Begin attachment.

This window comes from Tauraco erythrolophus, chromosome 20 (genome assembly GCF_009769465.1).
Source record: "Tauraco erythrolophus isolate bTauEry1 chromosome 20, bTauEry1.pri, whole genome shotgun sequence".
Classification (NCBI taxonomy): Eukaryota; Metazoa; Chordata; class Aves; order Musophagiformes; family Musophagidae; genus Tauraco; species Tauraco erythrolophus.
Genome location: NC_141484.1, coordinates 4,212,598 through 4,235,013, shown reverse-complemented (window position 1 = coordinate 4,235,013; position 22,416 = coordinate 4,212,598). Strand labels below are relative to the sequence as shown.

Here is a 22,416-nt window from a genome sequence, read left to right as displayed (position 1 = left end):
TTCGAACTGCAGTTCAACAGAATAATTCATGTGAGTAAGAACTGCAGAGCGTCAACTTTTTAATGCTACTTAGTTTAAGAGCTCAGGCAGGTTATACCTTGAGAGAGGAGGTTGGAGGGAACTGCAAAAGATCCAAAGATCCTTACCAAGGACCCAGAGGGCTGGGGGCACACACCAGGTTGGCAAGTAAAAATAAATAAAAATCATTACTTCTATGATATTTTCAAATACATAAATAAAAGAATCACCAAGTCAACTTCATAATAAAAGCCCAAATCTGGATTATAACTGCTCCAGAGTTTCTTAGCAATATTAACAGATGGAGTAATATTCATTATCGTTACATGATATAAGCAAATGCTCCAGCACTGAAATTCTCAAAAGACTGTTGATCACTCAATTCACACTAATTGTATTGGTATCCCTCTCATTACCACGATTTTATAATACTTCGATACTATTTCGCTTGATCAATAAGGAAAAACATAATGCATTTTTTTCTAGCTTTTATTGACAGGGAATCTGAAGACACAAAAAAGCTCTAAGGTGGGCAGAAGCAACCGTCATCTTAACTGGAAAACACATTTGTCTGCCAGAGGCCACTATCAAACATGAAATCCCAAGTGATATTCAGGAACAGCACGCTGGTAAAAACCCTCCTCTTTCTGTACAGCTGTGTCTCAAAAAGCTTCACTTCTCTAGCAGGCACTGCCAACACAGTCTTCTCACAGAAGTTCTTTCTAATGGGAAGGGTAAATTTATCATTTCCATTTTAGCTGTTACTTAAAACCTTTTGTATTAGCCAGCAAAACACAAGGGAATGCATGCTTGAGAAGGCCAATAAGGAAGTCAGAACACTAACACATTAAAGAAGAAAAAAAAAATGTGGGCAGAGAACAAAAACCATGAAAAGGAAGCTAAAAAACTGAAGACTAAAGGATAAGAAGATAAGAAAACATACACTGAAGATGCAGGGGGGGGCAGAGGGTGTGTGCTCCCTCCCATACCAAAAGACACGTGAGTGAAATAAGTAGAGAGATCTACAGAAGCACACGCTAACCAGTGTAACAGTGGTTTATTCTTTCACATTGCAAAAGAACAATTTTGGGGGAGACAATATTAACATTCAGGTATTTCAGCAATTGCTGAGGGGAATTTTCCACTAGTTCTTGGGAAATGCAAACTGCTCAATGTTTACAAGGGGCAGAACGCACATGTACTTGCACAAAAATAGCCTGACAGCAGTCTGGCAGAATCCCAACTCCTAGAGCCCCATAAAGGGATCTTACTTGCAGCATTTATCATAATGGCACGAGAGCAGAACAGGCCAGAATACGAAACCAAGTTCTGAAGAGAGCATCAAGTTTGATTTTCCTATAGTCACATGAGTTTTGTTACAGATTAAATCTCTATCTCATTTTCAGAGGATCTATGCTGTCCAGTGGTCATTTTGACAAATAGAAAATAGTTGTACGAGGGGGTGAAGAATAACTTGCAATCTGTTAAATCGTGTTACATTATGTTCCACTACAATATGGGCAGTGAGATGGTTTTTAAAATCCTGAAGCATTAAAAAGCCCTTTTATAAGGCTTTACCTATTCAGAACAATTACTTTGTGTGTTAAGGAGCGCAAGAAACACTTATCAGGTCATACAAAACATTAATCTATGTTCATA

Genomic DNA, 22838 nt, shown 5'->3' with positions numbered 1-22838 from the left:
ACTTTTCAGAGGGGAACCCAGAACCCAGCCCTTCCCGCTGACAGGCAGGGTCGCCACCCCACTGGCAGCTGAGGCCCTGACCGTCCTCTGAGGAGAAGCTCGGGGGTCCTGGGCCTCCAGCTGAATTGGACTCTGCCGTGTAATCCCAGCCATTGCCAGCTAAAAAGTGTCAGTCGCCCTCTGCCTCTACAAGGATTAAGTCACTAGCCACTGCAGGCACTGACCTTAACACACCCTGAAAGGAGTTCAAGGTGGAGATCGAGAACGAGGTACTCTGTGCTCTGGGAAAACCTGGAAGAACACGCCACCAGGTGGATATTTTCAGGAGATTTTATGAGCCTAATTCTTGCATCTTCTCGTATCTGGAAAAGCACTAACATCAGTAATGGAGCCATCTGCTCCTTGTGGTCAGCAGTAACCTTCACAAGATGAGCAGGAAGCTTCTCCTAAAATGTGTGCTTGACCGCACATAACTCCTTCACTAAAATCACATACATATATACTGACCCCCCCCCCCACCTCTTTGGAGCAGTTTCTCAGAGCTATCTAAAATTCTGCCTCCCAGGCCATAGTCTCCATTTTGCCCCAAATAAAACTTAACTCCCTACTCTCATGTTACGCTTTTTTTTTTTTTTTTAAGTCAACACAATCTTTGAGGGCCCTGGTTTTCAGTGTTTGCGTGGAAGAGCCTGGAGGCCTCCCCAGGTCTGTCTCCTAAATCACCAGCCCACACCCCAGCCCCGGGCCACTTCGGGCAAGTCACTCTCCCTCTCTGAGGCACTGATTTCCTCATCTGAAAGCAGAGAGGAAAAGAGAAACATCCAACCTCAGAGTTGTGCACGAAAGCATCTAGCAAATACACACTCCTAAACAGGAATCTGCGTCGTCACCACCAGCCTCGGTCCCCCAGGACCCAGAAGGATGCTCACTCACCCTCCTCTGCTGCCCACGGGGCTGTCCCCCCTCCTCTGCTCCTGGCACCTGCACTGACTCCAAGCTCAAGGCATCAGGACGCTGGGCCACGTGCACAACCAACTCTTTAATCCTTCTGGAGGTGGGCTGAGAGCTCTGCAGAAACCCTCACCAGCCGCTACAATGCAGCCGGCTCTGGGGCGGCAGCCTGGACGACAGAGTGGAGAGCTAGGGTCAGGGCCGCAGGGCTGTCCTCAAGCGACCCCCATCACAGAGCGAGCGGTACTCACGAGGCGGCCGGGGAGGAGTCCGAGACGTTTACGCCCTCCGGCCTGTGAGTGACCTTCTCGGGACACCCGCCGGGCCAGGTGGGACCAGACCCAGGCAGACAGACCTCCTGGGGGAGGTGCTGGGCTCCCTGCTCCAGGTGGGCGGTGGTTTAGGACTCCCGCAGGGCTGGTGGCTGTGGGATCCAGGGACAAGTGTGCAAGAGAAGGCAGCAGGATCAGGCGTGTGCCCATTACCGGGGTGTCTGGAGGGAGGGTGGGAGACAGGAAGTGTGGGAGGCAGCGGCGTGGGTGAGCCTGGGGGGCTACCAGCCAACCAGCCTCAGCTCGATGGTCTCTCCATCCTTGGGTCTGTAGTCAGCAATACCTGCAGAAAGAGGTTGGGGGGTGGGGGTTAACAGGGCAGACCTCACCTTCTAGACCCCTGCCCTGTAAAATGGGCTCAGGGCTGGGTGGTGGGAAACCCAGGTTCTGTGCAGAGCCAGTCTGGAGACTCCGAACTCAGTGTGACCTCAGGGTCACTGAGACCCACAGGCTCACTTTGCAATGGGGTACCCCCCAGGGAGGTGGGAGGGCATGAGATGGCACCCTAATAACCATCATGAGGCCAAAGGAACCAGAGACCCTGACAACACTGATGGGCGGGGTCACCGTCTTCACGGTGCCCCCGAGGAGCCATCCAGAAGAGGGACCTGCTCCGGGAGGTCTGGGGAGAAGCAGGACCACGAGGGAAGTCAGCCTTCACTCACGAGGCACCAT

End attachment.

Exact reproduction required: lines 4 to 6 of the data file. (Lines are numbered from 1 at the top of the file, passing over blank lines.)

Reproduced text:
Genome location: NC_141484.1, coordinates 4,212,598 through 4,235,013, shown reverse-complemented (window position 1 = coordinate 4,235,013; position 22,416 = coordinate 4,212,598). Strand labels below are relative to the sequence as shown.

Here is a 22,416-nt window from a genome sequence, read left to right as displayed (position 1 = left end):
TTCGAACTGCAGTTCAACAGAATAATTCATGTGAGTAAGAACTGCAGAGCGTCAACTTTTTAATGCTACTTAGTTTAAGAGCTCAGGCAGGTTATACCTTGAGAGAGGAGGTTGGAGGGAACTGCAAAAGATCCAAAGATCCTTACCAAGGACCCAGAGGGCTGGGGGCACACACCAGGTTGGCAAGTAAAAATAAATAAAAATCATTACTTCTATGATATTTTCAAATACATAAATAAAAGAATCACCAAGTCAACTTCATAATAAAAGCCCAAATCTGGATTATAACTGCTCCAGAGTTTCTTAGCAATATTAACAGATGGAGTAATATTCATTATCGTTACATGATATAAGCAAATGCTCCAGCACTGAAATTCTCAAAAGACTGTTGATCACTCAATTCACACTAATTGTATTGGTATCCCTCTCATTACCACGATTTTATAATACTTCGATACTATTTCGCTTGATCAATAAGGAAAAACATAATGCATTTTTTTCTAGCTTTTATTGACAGGGAATCTGAAGACACAAAAAAGCTCTAAGGTGGGCAGAAGCAACCGTCATCTTAACTGGAAAACACATTTGTCTGCCAGAGGCCACTATCAAACATGAAATCCCAAGTGATATTCAGGAACAGCACGCTGGTAAAAACCCTCCTCTTTCTGTACAGCTGTGTCTCAAAAAGCTTCACTTCTCTAGCAGGCACTGCCAACACAGTCTTCTCACAGAAGTTCTTTCTAATGGGAAGGGTAAATTTATCATTTCCATTTTAGCTGTTACTTAAAACCTTTTGTATTAGCCAGCAAAACACAAGGGAATGCATGCTTGAGAAGGCCAATAAGGAAGTCAGAACACTAACACATTAAAGAAGAAAAAAAAAATGTGGGCAGAGAACAAAAACCATGAAAAGGAAGCTAAAAAACTGAAGACTAAAGGATAAGAAGATAAGAAAACATACACTGAAGATGCAGGGGGGGGCAGAGGGTGTGTGCTCCCTCCCATACCAAAAGACACGTGAGTGAAATAAGTAGAGAGATCTACAGAAGCACACGCTAACCAGTGTAACAGTGGTTTATTCTTTCACATTGCAAAAGAACAATTTTGGGGGAGACAATATTAACATTCAGGTATTTCAGCAATTGCTGAGGGGAATTTTCCACTAGTTCTTGGGAAATGCAAACTGCTCAATGTTTACAAGGGGCAGAACGCACATGTACTTGCACAAAAATAGCCTGACAGCAGTCTGGCAGAATCCCAACTCCTAGAGCCCCATAAAGGGATCTTACTTGCAGCATTTATCATAATGGCACGAGAGCAGAACAGGCCAGAATACGAAACCAAGTTCTGAAGAGAGCATCAAGTTTGATTTTCCTATAGTCACATGAGTTTTGTTACAGATTAAATCTCTATCTCATTTTCAGAGGATCTATGCTGTCCAGTGGTCATTTTGACAAATAGAAAATAGTTGTACGAGGGGGTGAAGAATAACTTGCAATCTGTTAAATCGTGTTACATTATGTTCCACTACAATATGGGCAGTGAGATGGTTTTTAAAATCCTGAAGCATTAAAAAGCCCTTTTATAAGGCTTTACCTATTCAGAACAATTACTTTGTGTGTTAAGGAGCGCAAGAAACACTTATCAGGTCATACAAAACATTAATCTATGTTCATA